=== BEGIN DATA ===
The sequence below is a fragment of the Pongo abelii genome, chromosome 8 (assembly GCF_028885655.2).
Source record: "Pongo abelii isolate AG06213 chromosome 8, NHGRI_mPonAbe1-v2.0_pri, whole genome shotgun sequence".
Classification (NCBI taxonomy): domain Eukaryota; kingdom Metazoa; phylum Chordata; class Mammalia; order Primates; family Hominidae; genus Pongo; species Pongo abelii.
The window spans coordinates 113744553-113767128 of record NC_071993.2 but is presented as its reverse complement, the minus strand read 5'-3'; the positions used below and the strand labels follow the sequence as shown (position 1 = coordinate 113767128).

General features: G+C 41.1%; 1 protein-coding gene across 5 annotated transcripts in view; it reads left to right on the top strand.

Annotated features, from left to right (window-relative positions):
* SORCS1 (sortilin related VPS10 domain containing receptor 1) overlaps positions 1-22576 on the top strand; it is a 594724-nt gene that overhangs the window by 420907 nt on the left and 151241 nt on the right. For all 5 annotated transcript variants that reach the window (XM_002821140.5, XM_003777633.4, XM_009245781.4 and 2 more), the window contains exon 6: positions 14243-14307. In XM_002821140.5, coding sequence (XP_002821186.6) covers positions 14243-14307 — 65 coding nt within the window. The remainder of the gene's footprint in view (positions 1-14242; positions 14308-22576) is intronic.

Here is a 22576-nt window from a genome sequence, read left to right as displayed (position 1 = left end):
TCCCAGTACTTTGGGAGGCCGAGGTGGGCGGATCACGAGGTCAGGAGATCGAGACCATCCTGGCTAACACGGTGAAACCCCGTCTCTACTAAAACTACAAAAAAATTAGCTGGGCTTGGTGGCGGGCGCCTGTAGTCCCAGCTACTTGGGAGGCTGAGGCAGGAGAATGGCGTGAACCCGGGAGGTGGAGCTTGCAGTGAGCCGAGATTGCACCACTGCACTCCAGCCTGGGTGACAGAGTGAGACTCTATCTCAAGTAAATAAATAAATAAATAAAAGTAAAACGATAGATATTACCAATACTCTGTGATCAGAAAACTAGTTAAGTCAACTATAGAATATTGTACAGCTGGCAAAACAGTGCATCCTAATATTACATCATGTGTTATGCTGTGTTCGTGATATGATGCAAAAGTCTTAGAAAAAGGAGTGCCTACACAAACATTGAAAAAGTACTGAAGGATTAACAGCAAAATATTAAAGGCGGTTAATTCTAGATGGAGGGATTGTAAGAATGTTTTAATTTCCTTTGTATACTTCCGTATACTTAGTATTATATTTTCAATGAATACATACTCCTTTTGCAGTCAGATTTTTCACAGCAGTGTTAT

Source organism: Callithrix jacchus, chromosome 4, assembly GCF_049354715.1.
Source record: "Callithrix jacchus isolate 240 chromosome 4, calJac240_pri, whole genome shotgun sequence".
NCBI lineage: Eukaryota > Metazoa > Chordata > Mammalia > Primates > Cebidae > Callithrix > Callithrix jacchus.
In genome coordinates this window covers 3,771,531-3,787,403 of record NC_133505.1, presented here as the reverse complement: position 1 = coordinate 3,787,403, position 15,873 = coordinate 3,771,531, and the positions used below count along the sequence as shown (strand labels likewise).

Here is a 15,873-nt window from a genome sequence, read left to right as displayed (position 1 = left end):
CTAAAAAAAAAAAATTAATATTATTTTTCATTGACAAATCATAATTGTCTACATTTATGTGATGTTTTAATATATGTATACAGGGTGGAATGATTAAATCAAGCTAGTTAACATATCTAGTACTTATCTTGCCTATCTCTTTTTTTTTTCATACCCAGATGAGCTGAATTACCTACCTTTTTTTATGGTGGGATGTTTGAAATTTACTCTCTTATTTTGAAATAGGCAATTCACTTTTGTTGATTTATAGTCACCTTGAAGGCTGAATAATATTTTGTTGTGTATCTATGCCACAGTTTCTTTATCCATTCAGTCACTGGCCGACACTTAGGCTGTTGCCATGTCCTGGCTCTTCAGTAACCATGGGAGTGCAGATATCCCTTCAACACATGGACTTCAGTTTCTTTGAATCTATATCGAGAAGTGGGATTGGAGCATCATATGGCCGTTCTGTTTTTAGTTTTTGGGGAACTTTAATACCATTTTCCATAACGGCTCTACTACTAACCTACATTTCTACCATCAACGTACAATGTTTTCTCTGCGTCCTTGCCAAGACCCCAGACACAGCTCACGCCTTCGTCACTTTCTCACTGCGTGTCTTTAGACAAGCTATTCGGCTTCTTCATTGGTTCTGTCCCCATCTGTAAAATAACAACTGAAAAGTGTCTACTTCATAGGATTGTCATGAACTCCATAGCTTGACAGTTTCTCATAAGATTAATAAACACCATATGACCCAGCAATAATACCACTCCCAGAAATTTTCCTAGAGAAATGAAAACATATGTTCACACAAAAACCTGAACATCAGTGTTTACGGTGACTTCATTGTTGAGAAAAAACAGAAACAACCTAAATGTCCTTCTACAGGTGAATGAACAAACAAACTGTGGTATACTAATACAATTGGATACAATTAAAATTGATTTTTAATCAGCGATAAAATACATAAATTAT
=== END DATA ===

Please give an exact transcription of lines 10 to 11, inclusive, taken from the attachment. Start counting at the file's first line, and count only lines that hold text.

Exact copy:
Source organism: Callithrix jacchus, chromosome 4, assembly GCF_049354715.1.
Source record: "Callithrix jacchus isolate 240 chromosome 4, calJac240_pri, whole genome shotgun sequence".